Located in Tasmania, this beach often shows up on "world's most beautiful" lists, but its past is not so picture-perfect. In the 1820s, whalers descended on the bay, sparking conflict with the native Pydairrerme aboriginal tribe. From their shore bases, the whalers would set off in small boats to chase and harpoon whales. Once they caught one, they'd tow the carcass back to shore, where they'd butcher it and boil the blubber down for oil. (The oil was sent back to England to be used for lighting, and the whalebones for ladies' corsets.) Whenever the whalers were working, all that whale blood would stain the bay dark red—earning it the name Wineglass Bay. Whaling only lasted about 20 years on the peninsula.

Today: Wineglass Bay is part of Freycinet National Park, which takes up most of the Freycinet peninsula on Tasmania's breathtaking east coast. The park is popular for sea kayaking, boating, rock climbing, and bush walking, while the beach attracts travelers from around the world.

Getting There: Wineglass Bay is about two and a half hours by car from the airports at Hobart and Launceston, both of which are serviced by flights from Sydney and Melbourne.

5. CAPE COD NATIONAL SEASHORE, MASSACHUSETTS 

America's first oceanfront national park.

This beautiful part of the Massachusetts coast stretches 40 miles from Chatham to Provincetown. Back in the early 1900s, the area was mainly made up of private land and was a favorite with the Kennedy clan, who spent their summers on the Cape. When John F. Kennedy landed in the Senate, he sponsored legislation to make the area a protected national park. In 1961, when he was president, he was able to officially establish the Cape Cod National Seashore, making it the country's first-ever oceanfront national park.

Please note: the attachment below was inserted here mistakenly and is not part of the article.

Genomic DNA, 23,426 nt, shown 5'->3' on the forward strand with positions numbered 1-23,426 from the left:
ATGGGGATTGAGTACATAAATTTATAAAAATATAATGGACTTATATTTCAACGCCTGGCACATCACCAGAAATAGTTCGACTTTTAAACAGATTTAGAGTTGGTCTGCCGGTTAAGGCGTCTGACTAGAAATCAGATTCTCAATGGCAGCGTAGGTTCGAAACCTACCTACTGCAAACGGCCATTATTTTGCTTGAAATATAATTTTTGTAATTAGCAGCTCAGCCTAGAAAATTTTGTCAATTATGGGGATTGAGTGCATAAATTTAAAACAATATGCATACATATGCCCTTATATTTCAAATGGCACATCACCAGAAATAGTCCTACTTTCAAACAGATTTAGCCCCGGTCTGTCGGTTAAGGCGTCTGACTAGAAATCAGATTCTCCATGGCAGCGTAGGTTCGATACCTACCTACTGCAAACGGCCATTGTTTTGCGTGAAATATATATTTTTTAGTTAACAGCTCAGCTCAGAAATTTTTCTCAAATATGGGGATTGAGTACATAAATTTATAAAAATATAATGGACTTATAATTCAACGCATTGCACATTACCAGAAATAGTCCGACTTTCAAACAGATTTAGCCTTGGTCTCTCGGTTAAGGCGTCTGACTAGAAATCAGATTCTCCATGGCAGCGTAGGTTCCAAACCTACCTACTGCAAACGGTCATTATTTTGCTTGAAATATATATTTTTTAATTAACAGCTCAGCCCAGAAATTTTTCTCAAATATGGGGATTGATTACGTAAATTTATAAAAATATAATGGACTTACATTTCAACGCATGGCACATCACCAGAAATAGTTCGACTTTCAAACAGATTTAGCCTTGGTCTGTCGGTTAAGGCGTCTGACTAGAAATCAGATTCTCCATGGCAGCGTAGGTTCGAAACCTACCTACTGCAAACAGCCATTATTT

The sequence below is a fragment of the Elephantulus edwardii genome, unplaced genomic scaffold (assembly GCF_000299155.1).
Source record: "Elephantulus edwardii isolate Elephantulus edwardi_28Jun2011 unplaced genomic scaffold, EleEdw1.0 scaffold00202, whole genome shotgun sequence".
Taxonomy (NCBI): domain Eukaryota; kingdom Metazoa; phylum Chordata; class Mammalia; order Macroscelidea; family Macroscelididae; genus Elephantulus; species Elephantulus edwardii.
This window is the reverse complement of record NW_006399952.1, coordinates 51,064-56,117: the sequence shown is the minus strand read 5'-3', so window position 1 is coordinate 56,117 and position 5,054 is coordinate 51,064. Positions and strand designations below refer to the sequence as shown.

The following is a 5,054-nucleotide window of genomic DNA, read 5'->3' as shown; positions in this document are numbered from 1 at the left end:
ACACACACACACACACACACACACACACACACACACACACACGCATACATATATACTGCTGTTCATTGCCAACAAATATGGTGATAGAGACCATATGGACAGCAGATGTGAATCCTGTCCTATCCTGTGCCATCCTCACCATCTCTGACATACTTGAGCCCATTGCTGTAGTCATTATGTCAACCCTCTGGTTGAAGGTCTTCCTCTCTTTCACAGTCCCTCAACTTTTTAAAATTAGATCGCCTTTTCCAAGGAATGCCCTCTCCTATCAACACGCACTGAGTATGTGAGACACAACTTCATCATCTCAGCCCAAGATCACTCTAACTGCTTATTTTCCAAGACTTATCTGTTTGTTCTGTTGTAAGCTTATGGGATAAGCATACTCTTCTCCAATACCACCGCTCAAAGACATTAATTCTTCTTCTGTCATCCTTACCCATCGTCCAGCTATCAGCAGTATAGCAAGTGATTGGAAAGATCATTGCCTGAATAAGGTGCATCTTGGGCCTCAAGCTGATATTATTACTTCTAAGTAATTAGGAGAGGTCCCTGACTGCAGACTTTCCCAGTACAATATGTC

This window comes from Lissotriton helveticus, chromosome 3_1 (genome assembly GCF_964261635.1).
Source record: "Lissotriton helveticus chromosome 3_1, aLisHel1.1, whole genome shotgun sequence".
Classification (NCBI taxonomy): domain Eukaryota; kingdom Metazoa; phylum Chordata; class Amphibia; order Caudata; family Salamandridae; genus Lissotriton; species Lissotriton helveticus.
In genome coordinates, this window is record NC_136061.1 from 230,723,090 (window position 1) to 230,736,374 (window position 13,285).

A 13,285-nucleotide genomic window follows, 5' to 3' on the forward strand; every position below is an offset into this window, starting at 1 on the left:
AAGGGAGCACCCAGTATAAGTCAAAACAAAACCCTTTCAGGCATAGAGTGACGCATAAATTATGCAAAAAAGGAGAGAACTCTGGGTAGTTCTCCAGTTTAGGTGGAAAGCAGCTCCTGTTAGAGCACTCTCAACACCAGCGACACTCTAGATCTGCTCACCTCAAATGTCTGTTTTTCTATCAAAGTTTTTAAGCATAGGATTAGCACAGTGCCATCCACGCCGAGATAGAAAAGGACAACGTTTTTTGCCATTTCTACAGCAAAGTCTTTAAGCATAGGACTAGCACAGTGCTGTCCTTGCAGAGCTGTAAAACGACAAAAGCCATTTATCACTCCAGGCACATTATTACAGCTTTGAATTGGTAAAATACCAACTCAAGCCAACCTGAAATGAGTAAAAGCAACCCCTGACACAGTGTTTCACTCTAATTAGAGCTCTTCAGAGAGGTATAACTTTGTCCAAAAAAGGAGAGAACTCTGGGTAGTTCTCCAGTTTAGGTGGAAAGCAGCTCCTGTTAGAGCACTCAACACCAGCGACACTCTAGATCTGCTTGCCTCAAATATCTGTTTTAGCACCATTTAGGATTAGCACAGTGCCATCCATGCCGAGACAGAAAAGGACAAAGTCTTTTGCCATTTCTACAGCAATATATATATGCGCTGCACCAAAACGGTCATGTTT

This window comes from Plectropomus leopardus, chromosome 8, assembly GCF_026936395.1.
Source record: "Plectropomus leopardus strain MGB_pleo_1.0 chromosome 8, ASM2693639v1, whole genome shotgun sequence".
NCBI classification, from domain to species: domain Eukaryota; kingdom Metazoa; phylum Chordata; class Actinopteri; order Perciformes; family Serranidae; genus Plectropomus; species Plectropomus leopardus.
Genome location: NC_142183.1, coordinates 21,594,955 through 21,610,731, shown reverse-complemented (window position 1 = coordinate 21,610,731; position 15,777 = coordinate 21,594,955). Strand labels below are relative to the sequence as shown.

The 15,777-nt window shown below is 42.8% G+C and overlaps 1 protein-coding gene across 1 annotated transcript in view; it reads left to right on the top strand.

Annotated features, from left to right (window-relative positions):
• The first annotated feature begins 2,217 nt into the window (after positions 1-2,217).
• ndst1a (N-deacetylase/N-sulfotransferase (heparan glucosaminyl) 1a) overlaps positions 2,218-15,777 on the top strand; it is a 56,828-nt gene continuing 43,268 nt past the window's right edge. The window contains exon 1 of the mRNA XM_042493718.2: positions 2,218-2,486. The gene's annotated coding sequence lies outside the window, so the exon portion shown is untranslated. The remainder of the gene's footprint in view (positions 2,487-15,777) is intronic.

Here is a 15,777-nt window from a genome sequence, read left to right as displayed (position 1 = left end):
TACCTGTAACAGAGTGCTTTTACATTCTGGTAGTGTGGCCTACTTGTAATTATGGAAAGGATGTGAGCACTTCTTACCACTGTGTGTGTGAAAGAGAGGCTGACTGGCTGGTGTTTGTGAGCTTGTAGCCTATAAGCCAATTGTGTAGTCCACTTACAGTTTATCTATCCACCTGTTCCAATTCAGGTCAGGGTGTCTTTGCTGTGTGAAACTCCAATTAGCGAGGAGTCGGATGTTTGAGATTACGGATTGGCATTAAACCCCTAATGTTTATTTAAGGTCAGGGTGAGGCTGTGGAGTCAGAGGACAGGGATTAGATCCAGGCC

Today: More than 4 million visitors a year enjoy the Seashore's pristine lighthouses, wild cranberry bogs, waterways, biking trails, and six swimming beaches; the latter include Coast Guard Beach in Eastham and quiet Marconi Beach in Wellfleet, which is framed by an 85-foot sand cliff.

Getting There: The National Seashore is just under a two-hour drive from Boston. Most of the national park stops are found along Route 6 between Eastham and Provincetown. nps.gov/caco.

6. WRECK BEACH, VANCOUVER, CANADA 

Canada's first legal clothing-optional beach.

Though Vancouver's Pacific Spirit Regional Park features several sandy spots, including Acadia Beach and Tower Beach, the most legendary is the four-mile-long Wreck Beach, Canada's first legal clothing-optional beach and one of the biggest of its kind in the world. Set 542 steps below the park's Trail 6, the secluded area became popular with naturists in the 1960s and '70s. In 1977, the Wreck Beach Preservation Society was formed to help protect this unique haven; over the years, they've successfully rallied against encroaching construction, environmental threats, and privacy and "morality" issues to keep the place fun and—true to their mission—family-friendly.